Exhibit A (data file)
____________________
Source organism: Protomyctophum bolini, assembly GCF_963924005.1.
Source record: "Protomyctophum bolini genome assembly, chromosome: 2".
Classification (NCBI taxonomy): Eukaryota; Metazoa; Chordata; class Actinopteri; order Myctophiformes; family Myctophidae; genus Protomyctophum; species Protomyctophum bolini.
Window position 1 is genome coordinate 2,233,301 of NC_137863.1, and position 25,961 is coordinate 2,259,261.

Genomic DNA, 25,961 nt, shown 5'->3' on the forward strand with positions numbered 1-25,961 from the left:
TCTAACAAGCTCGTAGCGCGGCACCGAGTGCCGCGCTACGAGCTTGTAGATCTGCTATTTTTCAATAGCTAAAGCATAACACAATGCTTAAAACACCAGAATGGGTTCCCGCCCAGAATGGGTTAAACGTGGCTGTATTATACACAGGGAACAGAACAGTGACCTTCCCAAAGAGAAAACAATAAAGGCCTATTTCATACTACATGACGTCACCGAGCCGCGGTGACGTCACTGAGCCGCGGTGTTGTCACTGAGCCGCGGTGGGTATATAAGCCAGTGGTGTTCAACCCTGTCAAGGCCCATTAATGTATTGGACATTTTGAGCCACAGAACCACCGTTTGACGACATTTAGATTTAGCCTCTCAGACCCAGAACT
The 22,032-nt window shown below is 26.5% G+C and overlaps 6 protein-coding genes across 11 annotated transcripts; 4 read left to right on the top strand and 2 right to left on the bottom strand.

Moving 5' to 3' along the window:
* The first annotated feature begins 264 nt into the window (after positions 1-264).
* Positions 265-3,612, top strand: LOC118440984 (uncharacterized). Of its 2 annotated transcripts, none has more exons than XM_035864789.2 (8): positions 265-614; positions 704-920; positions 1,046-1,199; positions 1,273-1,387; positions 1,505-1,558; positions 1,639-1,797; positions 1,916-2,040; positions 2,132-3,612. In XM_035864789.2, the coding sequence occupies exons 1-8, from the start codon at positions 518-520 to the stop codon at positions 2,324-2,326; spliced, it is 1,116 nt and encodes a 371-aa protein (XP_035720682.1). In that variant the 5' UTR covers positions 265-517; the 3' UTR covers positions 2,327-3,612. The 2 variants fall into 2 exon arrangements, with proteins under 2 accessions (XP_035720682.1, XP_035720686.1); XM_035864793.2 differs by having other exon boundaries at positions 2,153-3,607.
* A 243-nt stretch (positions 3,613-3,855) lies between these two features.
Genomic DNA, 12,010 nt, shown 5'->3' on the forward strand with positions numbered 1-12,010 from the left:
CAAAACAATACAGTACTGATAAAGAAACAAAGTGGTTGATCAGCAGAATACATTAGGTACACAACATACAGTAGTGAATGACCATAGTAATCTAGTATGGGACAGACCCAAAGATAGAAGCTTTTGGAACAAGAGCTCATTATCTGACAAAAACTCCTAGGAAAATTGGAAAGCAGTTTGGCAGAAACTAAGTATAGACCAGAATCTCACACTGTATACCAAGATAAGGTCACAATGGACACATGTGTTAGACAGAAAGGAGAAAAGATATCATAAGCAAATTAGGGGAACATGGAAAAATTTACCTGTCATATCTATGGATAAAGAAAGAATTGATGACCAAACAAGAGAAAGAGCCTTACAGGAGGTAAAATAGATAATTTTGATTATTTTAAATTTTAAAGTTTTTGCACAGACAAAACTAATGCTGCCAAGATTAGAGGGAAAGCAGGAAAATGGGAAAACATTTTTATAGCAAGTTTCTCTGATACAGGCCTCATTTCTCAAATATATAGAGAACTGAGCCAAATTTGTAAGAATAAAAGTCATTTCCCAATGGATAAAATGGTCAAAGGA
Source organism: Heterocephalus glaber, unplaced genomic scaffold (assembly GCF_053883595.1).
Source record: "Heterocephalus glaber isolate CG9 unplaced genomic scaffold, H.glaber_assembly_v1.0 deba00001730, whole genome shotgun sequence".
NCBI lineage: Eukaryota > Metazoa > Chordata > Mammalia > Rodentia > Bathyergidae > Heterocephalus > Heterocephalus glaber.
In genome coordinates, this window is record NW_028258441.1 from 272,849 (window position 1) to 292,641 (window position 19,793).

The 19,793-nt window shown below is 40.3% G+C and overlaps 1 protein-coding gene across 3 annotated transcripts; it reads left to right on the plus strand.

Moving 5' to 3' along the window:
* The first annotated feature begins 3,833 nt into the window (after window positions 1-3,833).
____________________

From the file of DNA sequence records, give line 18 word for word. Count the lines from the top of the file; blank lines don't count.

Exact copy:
The 19,793-nt window shown below is 40.3% G+C and overlaps 1 protein-coding gene across 3 annotated transcripts; it reads left to right on the plus strand.